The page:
Feed the Future
Feed the Future is the US Government’s global hunger and food security initiative. They develop strategies to tackle hunger and nutrition around the world. To do that, they bring together and orchestrate experts from across governments, non-profits, and the private sector to make progress. They needed a new website to better communicate the many aspects of their work to both their partners and the public: their mission, their approach, and the impact of their projects.
Feed the Future had a wealth of resources, but they were difficult to navigate. Additionally, the information felt rather disconnected. There were statistics and results, but there was no narrative to help the public understand what all this meant, that these statistics represented lives changed.
Designed and developed a responsive website on a new CMS platform. The new CMS structure would help them better maintain and edit their content going forward, while also allowing them to draw deeper connections between related content.
Before we began designing, we needed to understand the different audiences coming to the website and what they were looking for. In order to do that, we facilitated several workshops with Feed the Future to discuss all their users, categorize them, and prioritize them. We found that the audiences could be organized into three core groups: those looking for data-oriented results, those looking for stories of the human impact, and those looking to get involved. We kept these groups in mind as we started to develop new navigation structures and redesign pages.
A content audit revealed some key problems. All serial content was in one area, regardless of purpose. This included research, success stories, press releases, director’s statements, and more. This made it difficult for audiences to filter through the resources to locate the specific data or stories they were searching for. Additionally, a few important pages were getting buried. These pages contained important information, but they didn’t have much traffic because the navigation didn’t account for these pages. We developed a revised IA to account for these buried pages, added new content categories, and renamed navigation items to be clearer.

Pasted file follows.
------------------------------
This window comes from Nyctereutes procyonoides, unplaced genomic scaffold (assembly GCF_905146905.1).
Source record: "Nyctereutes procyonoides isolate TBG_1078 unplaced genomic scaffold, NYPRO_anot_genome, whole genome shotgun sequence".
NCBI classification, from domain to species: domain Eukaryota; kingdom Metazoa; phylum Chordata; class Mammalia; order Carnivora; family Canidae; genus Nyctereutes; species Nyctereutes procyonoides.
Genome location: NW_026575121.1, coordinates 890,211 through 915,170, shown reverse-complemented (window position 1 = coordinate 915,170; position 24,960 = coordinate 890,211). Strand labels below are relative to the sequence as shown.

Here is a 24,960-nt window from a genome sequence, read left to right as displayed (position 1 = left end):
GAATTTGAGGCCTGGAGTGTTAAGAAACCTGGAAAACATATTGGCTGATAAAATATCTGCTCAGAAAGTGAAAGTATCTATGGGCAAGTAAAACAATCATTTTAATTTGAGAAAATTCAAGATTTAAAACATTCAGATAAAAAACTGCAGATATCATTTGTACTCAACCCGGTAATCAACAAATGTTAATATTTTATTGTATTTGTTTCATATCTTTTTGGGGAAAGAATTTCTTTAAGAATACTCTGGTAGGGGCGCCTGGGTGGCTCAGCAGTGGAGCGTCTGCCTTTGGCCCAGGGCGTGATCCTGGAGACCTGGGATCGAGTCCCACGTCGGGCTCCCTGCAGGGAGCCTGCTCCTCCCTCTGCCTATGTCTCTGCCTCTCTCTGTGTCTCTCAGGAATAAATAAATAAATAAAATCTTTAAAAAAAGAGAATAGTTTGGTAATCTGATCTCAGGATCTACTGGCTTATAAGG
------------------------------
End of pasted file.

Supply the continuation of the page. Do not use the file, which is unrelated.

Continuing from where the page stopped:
Wireframing Key Pages
We realized early on that we would need to devote a fair amount of time to redesigning country pages. Country pages aggregated all the information about the projects Feed the Future was doing in a target country. This was a huge opportunity to illustrate Feed the Future’s strategy and impact.
In the original site, the information was dense and difficult to read. They used tabs to break up the information. Superficially, this made the pages appear shorter, but it also buried much of their important work. We worked on developing wireframes that would prioritize information based on the audiences we had discussed.
Data-oriented audiences were looking for a quick snapshot of progress in that country. We moved stats up to the top of the page along with a summary to give the proper context for those stats. This effectively gave this audience a quick snapshot of the work in a given country. Audiences interested in more detail could read on to find out more about the strategy, tactics, and projects in the country. Throughout the page we broke up the text with images, maps, and links to related stories to help people see a connection between the numbers and real human lives. While the page appears longer, we’ve created a narrative flow through the page, established a hierarchy that fits our audience needs, and broken up the content to make it more digestible.
Working with a designer and front-end developer, we developed a full system of templates and blocks for the CMS that would be accessible, flexible, and responsive. This would enable the USAID team to more easily manage and maintain the site going forward.